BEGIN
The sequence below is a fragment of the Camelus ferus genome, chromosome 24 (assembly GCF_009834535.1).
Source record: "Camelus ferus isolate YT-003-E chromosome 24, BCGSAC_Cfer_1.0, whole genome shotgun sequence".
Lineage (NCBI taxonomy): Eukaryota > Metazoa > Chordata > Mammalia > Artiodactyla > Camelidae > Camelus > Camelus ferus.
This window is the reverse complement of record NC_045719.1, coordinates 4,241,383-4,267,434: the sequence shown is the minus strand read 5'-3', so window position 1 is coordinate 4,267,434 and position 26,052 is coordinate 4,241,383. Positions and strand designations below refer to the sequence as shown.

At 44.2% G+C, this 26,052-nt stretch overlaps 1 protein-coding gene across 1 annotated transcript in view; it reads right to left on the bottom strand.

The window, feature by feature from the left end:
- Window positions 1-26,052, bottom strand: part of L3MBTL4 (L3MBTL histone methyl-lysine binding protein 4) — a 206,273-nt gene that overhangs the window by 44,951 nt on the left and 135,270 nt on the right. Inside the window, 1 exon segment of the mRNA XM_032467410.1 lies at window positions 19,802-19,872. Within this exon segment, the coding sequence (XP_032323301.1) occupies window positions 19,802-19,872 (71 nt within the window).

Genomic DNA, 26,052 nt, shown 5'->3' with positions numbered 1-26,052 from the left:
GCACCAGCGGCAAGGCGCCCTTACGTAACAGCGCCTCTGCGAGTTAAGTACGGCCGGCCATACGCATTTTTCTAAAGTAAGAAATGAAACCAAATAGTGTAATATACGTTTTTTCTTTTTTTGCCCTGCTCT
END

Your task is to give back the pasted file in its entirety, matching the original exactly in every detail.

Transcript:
The sequence below is a fragment of the Camelus ferus genome, chromosome 24 (assembly GCF_009834535.1).
Source record: "Camelus ferus isolate YT-003-E chromosome 24, BCGSAC_Cfer_1.0, whole genome shotgun sequence".
Lineage (NCBI taxonomy): Eukaryota > Metazoa > Chordata > Mammalia > Artiodactyla > Camelidae > Camelus > Camelus ferus.
This window is the reverse complement of record NC_045719.1, coordinates 4,241,383-4,267,434: the sequence shown is the minus strand read 5'-3', so window position 1 is coordinate 4,267,434 and position 26,052 is coordinate 4,241,383. Positions and strand designations below refer to the sequence as shown.

At 44.2% G+C, this 26,052-nt stretch overlaps 1 protein-coding gene across 1 annotated transcript in view; it reads right to left on the bottom strand.

The window, feature by feature from the left end:
- Window positions 1-26,052, bottom strand: part of L3MBTL4 (L3MBTL histone methyl-lysine binding protein 4) — a 206,273-nt gene that overhangs the window by 44,951 nt on the left and 135,270 nt on the right. Inside the window, 1 exon segment of the mRNA XM_032467410.1 lies at window positions 19,802-19,872. Within this exon segment, the coding sequence (XP_032323301.1) occupies window positions 19,802-19,872 (71 nt within the window).

Genomic DNA, 26,052 nt, shown 5'->3' with positions numbered 1-26,052 from the left:
GCACCAGCGGCAAGGCGCCCTTACGTAACAGCGCCTCTGCGAGTTAAGTACGGCCGGCCATACGCATTTTTCTAAAGTAAGAAATGAAACCAAATAGTGTAATATACGTTTTTTCTTTTTTTGCCCTGCTCT